Thursday, July 7, 2016

Ghosts Delivered

Ghost Tiger Beetle it is. A state special concern species.

Ghost Tiger Beetle, Quincy Bluff and Wetlands, 6July2016 
I was alerted this species was being seen in great numbers in Portage County and decided to venture to Quincy Bluff and Wetlands State Natural Area in Adams County in search of Ghosts and any other tiger beetles and robberflies I could find.
Quincy Bluff and Wetlands
The habitat and landscape of Quincy Bluffs is quite amazing. It's potential for spectacularity spoke to me from my first visit. The Department of Natural Resources site reports Northern Barrens Tiger Beetle occurring at this site. However I have yet to find one at this preserve. The DNR map for Ghost Tiger Beetle doesn't show this species being documented in Adams County. Not surprising considering I doubt few go looking for this cryptic insect. It makes sense though with how sandy Adams county is that this and other tiger beetles would occur there.

I was actually thinking I would find the Ghosts at a nearby abandoned cranberry farm. I searched that area before heading to Quincy. However the sands of the cranberry farm were disappointingly, void of insects with only a few Big Sand Tiger Beetles spotted. After about a half hour of searching I moved on to exploring several areas in the vast landscape encompassed by the Quincy Bluffs and Wetlands. My hopes of Ghosts had plummeted after my failure at the cranberry "desert." Not terribly disappointed, I turned my focus to observing other critters and plants.

Edward's Hairstreak, Quincy Bluff and Wetlands, 6July2016 
American Copper, Quincy Bluff and Wetlands, 6July2016 
Flower Longhorn Beetle, Quincy Bluff and Wetlands, 6July2016 
I added Punctured and Festive Tiger Beetle to my trip list along with various robberflies and dragonflies (I'll save the flies for another post).

Festive Tiger Beetle, Quincy Bluff and Wetlands, 6July2016 

Festive Tiger Beetle, Quincy Bluff and Wetlands, 6July2016 
The day was rapidly getting away from me as often happens while exploring nature. The sweltering heat was wearing on my endurance. Though still early in July, I wanted to check the west side of the preserve for Prairie Fame-flower before I headed home. I mapped the route to my destination. While doing so I spotted a promising sand blow on my satellite map. Since it was nearby, I decided to make one last effort to find another tiger beetle species for the day despite feeling rather exhausted.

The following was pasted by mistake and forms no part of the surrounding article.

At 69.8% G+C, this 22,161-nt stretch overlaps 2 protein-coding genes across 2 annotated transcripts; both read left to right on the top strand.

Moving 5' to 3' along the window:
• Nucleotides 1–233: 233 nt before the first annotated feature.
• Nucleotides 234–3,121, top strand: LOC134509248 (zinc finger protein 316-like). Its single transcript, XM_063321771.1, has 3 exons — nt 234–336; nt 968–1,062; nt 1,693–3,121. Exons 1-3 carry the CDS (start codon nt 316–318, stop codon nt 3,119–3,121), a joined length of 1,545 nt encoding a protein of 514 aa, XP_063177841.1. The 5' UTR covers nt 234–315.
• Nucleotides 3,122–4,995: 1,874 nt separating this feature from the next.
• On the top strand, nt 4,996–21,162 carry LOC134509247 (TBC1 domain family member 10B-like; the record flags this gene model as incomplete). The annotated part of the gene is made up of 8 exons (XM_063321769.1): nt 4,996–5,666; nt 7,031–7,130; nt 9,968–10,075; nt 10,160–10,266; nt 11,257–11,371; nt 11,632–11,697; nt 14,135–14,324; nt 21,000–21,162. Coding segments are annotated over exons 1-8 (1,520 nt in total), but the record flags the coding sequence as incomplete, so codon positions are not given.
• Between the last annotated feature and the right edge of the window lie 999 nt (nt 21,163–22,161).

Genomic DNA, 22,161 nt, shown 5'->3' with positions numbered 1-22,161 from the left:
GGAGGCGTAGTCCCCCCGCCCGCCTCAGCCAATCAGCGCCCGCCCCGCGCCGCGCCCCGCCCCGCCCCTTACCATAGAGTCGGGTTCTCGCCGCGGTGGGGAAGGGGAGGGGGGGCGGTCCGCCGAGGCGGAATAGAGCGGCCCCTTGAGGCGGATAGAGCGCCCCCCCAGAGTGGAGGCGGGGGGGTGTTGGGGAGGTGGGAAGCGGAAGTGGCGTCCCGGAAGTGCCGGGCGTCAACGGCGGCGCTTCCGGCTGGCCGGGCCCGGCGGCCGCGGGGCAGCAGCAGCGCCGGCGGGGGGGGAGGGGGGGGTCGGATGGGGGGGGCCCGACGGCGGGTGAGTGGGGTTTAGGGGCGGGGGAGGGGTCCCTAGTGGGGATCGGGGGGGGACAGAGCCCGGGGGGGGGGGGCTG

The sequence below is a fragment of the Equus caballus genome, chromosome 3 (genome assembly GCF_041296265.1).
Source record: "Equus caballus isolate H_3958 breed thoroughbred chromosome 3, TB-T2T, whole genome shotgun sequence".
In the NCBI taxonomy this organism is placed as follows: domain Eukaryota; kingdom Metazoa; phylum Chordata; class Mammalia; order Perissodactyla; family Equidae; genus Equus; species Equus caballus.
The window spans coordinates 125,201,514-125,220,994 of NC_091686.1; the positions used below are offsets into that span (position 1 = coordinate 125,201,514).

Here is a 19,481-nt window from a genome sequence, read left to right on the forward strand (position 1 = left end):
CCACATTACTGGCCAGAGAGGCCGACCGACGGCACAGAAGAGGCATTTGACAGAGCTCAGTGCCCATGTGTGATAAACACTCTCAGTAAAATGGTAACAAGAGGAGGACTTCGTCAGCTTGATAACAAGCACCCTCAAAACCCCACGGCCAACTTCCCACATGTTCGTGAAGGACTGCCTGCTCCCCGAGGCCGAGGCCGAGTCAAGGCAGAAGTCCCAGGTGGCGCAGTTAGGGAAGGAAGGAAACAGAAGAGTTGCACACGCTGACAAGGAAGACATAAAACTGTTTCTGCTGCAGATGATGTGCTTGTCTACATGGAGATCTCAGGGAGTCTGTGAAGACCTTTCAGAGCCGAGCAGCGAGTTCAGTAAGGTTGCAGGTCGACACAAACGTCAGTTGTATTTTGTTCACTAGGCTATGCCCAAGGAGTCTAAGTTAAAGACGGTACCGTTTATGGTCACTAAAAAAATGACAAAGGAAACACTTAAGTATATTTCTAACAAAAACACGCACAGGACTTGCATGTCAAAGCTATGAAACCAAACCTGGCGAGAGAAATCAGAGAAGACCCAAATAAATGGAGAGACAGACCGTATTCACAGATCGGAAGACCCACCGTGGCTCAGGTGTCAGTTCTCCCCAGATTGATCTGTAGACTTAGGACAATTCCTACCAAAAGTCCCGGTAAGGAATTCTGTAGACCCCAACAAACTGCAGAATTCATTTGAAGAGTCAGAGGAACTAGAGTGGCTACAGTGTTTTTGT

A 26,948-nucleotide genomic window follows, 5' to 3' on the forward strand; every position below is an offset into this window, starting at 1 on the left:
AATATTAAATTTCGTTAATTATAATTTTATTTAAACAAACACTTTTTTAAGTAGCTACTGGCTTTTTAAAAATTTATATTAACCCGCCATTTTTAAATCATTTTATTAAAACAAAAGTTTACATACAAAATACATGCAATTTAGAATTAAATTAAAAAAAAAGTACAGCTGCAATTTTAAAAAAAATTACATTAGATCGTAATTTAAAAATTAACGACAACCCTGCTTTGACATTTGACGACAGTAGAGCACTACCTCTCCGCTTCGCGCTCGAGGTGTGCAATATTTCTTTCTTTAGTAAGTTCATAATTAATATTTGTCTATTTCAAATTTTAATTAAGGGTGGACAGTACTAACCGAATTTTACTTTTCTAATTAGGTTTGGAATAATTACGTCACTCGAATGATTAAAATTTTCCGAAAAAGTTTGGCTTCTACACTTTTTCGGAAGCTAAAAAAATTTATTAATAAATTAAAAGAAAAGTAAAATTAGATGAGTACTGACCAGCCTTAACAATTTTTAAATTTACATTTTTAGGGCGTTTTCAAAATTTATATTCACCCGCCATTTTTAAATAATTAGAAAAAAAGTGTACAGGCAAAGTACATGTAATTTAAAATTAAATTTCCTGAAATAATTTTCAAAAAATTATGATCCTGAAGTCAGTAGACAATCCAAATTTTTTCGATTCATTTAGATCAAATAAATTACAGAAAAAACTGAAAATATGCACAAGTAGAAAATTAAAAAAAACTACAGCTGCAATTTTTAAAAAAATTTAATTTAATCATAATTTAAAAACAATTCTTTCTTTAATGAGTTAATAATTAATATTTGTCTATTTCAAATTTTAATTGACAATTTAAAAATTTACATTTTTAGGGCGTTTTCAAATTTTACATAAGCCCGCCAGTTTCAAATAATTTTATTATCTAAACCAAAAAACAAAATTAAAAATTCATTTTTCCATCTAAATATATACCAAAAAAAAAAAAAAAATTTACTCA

The sand blow
I made the half-mile hike to the sand blow realizing as I walked the path that I had visited this area last year. The scent of Common Milkweed was intoxicating along the passage across the wetlands to the sand blow.

Common Milkweed
Arriving at the sand blow, I found the area teeming with sand wasps of various species. Several times, the smaller sand wasps fooled me into thinking I had finally discovered a Ghost Tiger Beetle. Within a few minutes though, I spotted what certainly had to be a pale tiger beetle. I binoculared the suspect and sure enough my persistence paid off, Ghost Tiger Beetle indeed! This elusive species was finally in my sight! I spotted another, chased around for photos, but was quickly was distracted by what I presume was a rather large, strangely pale, round-bodied wolf spider hunting out of its burrow. I did not notice the burrow at first. The spider was out in plain sight, large and lovely, in hot pursuit of some wasp. I clumsily approached it not realizing it had its escape hole nearby. In lightning speed it disappeared and seemingly so had the Ghosts when I turned my attention back to them.

Intriguing spider...I marked his hole for my return

Not to worry. A walk across the sand yielded 1-2 more Ghost Tiger Beetles. I was hoping to find more, but it was late in the day, nearing 7 p.m. and activity on the sand was dying down. I also realized as I stalked these Ghosts, they too were disappearing, presumably into their burrows for the eve.

Ghost Tiger Beetle, Quincy Bluff and Wetlands, 6July2016 

Despite only finding a handful of Ghost Tiger Beetles, I was utterly pleased nonetheless. My tired, shaky hands didn't get the sharpest photos, but I'm still quite happy with this life sighting.

Not the sharpest back view of the Ghost

Perhaps an early morning return visit will yield more beetles and more opportunity to study and photograph these fascinating creatures...and yes I made it to the Prairie Fame-flower area, but could not spy any of these beauties yet in bloom.

No comments: